With banks shut and coffers running dry, Greece is rushing to organise a hastily called vote the country can ill afford.
It’s not just that Sunday’s vote could threaten the country’s place in the euro. It also may put more strain on the government’s and the population’s shaky finances.
The government says the cost will be about ^20 million ($22 million) for distributing ballots and paying election monitors. Opposition lawmakers say it may be as much as 120 million euros, citing a Finance Ministry study from 2011. The cost for Greeks will be yet another trip to their home region, five months after they did so to vote in the election that brought Prime Minister Alexis Tsipras (pictured) to power.
Even the most modest form of transport home gets harder now that cash withdrawals are capped at ^60 a day and credit cards aren’t always accepted. The government is urging gas stations to accept credit cards and all public transport in Athens and the surrounding suburbs will be free.
“I don’t want to spend the money and I don’t want to vote,” said Dimitra Bakratsa, 34, who works in the tourism industry. She said she can’t afford to spend the ^60 on a return train ticket to Larissa, some 220 miles north of Athens, where she is registered. “To travel all that way and to spend the money, for what? It’s not going to change anything. There is no good option for Greece.”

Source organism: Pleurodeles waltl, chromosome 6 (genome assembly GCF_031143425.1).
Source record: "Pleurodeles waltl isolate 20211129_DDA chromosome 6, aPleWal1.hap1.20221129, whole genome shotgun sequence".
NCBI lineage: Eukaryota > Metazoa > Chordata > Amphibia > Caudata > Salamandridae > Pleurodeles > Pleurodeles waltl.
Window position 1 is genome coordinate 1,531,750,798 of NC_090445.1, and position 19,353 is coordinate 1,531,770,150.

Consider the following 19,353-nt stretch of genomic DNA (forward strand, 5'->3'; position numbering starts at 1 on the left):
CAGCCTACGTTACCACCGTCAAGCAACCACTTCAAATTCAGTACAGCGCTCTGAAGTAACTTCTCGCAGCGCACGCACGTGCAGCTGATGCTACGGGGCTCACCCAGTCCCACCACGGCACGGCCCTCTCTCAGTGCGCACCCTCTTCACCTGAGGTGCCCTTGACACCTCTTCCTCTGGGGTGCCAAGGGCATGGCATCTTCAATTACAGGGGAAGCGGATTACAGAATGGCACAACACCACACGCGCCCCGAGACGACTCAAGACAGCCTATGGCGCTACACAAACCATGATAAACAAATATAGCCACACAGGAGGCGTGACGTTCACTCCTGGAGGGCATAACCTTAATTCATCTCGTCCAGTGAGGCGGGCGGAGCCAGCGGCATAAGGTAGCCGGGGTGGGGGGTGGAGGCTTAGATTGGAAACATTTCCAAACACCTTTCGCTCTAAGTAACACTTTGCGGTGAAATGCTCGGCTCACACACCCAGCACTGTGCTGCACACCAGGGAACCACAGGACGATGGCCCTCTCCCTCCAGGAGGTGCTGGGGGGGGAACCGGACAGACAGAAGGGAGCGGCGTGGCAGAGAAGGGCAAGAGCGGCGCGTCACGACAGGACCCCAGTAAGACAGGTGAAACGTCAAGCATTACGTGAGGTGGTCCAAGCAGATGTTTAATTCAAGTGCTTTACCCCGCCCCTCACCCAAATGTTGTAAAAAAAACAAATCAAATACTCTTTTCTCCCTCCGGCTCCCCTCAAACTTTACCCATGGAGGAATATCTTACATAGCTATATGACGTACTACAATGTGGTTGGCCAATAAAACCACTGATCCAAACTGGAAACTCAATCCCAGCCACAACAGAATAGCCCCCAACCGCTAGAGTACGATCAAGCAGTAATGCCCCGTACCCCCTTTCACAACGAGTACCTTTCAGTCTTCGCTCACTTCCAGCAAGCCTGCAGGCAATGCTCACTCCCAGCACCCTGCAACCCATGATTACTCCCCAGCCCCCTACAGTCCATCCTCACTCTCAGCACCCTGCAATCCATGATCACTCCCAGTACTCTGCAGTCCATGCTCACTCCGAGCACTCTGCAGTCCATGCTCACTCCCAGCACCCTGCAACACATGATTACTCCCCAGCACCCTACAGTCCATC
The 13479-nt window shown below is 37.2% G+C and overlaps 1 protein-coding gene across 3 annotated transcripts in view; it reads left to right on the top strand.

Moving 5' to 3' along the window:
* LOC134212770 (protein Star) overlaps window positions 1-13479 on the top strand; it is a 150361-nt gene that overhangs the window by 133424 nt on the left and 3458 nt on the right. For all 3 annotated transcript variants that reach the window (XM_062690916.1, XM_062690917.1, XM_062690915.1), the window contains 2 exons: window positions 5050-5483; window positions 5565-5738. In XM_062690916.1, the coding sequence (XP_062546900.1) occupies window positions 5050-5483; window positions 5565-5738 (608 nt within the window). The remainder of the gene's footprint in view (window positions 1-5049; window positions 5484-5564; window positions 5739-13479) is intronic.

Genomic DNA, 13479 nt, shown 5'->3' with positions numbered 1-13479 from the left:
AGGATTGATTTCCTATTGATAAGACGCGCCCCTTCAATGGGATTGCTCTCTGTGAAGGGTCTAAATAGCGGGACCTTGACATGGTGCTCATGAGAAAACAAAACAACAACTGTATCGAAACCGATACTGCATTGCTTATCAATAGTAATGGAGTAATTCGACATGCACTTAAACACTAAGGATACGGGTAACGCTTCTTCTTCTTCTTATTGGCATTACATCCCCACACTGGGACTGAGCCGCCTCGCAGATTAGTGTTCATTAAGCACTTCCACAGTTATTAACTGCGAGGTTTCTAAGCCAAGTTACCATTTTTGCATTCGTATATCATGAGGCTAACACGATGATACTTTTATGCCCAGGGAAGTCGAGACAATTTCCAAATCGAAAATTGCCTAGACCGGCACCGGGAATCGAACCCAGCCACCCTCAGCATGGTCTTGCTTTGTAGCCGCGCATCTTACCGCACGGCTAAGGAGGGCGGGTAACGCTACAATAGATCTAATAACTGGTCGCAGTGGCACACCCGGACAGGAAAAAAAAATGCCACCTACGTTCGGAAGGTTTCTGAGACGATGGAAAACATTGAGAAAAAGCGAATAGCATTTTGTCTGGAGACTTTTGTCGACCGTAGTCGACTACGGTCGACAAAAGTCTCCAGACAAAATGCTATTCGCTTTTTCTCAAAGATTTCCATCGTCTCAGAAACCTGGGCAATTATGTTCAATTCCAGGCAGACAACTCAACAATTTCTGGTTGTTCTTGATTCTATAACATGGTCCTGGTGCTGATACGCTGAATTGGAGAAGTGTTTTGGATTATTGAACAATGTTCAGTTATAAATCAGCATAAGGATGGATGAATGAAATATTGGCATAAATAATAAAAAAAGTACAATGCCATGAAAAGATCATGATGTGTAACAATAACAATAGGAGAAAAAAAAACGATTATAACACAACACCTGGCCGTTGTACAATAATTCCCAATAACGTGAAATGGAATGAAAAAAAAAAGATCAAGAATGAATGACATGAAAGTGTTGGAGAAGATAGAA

Greek voters won’t be able to cast absentee ballots or vote by mail. And they can only vote at the polling stations where they are registered, usually the town of their birth, unless they’ve signed up as out-of-constituency ahead of time. The trip back home to vote is typical and turnout is usually high in a public that’s deeply engaged with politics. King’s return The country hasn’t held a referendum since 1974, when 69 per cent voted against the return of the former king after the fall of a military dictatorship. Greece’s fragmented politics have led to three general elections since it accepted a bailout in 2010 to avoid default.
Coming just five months after the January 25 election that brought Tsipras to power, Sunday’s referendum will be held under the same monitors, easing preparations. But ballots to the country 19,000 polling stations only started being dispatched on Wednesday.
Constitutional experts and lawyers have already raised concerns about the validity and fairness of the vote, arguing that time is too short for all the ballots and monitors to reach the polling stations.